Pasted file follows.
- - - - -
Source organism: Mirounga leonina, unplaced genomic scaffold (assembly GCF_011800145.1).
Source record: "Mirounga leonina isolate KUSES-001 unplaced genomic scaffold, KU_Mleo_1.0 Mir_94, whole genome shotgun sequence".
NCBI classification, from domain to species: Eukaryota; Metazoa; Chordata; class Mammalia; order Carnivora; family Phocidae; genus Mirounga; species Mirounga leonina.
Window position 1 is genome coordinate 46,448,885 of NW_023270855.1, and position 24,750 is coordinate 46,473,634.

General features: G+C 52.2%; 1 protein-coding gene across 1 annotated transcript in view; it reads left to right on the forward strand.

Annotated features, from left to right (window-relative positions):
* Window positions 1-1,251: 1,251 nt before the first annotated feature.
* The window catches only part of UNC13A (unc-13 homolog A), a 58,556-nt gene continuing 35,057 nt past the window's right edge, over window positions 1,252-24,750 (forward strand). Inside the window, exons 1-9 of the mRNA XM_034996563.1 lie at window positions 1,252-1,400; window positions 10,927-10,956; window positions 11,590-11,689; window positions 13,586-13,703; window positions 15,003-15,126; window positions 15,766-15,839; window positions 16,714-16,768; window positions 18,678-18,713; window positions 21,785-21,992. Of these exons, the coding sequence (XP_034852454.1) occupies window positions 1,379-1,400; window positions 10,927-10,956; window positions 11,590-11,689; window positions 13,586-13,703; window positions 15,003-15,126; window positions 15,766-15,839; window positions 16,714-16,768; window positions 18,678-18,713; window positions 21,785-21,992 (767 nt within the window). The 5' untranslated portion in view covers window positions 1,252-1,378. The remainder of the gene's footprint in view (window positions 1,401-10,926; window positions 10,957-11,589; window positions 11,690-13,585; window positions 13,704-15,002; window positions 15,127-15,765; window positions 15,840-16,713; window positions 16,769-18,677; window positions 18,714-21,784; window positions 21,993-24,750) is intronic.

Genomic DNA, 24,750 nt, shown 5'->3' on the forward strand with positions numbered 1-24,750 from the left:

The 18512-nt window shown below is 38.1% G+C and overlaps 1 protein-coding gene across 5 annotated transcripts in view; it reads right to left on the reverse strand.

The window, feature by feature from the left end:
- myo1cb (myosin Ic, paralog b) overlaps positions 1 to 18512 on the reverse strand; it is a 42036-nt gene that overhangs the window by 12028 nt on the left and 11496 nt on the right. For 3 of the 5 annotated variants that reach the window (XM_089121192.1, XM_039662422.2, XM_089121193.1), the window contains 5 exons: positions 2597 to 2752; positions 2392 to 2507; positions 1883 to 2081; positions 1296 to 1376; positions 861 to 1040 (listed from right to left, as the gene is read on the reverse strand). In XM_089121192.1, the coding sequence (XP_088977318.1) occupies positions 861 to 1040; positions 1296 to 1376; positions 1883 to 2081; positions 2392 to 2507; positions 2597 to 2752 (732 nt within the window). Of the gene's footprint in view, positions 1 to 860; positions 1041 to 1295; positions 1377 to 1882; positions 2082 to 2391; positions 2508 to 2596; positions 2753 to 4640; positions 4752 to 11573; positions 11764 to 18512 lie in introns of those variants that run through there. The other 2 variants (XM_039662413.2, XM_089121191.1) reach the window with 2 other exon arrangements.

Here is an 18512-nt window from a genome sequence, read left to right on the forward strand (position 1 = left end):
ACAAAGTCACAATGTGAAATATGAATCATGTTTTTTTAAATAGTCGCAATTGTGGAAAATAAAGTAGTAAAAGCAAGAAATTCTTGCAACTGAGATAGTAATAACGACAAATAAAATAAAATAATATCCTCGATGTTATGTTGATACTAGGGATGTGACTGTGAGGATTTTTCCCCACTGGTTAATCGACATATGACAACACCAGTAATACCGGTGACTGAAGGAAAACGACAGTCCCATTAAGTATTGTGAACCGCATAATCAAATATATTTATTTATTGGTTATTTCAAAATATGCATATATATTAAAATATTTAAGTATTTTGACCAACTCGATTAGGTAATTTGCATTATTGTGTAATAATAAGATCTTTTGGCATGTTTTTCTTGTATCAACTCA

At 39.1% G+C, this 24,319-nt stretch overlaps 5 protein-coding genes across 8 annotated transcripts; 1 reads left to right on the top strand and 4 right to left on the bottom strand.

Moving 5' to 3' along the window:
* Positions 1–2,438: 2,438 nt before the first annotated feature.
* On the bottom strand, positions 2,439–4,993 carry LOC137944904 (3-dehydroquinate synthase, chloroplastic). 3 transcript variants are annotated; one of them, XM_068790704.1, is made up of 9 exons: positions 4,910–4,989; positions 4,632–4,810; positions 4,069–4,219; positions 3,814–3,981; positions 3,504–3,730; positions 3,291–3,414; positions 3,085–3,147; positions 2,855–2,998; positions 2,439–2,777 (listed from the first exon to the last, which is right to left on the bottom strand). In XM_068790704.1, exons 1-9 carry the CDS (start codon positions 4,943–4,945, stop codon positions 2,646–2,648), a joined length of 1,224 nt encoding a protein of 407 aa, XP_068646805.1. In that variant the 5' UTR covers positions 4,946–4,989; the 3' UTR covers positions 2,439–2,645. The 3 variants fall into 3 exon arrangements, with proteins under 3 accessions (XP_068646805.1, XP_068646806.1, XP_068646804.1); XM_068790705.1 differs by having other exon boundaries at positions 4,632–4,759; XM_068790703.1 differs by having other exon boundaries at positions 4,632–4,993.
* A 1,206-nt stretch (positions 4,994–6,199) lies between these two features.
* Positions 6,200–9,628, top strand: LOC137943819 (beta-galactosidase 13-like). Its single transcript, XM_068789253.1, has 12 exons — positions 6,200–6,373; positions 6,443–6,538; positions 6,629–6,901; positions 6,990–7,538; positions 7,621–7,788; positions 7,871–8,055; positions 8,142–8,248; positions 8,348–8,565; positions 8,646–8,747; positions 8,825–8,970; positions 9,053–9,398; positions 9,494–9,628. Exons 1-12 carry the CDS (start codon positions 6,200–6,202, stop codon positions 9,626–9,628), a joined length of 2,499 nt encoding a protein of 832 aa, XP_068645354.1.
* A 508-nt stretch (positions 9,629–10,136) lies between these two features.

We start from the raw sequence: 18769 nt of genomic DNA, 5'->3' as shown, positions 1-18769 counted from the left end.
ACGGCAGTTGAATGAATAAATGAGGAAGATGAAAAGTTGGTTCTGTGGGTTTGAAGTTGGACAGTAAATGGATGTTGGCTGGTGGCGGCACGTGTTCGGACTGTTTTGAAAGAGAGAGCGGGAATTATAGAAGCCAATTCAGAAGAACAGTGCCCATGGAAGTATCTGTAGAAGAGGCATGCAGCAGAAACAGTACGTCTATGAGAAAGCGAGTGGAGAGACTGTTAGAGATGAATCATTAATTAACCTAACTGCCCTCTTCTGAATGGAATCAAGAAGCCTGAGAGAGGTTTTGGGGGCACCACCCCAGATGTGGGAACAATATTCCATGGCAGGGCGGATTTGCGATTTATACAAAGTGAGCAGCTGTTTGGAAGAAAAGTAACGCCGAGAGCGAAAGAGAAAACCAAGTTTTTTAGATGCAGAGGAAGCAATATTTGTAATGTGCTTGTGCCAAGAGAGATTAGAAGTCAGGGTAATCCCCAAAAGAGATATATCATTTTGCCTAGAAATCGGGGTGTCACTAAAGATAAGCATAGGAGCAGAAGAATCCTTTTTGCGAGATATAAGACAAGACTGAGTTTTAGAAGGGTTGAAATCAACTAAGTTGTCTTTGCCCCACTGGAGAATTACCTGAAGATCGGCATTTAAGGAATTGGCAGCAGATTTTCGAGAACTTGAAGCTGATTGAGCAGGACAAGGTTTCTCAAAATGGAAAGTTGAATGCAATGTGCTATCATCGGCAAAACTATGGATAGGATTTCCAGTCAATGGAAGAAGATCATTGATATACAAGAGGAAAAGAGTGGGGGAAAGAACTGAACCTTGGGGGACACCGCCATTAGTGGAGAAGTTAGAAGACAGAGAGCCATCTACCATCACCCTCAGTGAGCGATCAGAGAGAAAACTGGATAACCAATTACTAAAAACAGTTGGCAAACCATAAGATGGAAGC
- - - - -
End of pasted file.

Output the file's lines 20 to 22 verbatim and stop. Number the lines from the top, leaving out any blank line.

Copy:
* Positions 6,200–9,628, top strand: LOC137943819 (beta-galactosidase 13-like). Its single transcript, XM_068789253.1, has 12 exons — positions 6,200–6,373; positions 6,443–6,538; positions 6,629–6,901; positions 6,990–7,538; positions 7,621–7,788; positions 7,871–8,055; positions 8,142–8,248; positions 8,348–8,565; positions 8,646–8,747; positions 8,825–8,970; positions 9,053–9,398; positions 9,494–9,628. Exons 1-12 carry the CDS (start codon positions 6,200–6,202, stop codon positions 9,626–9,628), a joined length of 2,499 nt encoding a protein of 832 aa, XP_068645354.1.
* A 508-nt stretch (positions 9,629–10,136) lies between these two features.

We start from the raw sequence: 18769 nt of genomic DNA, 5'->3' as shown, positions 1-18769 counted from the left end.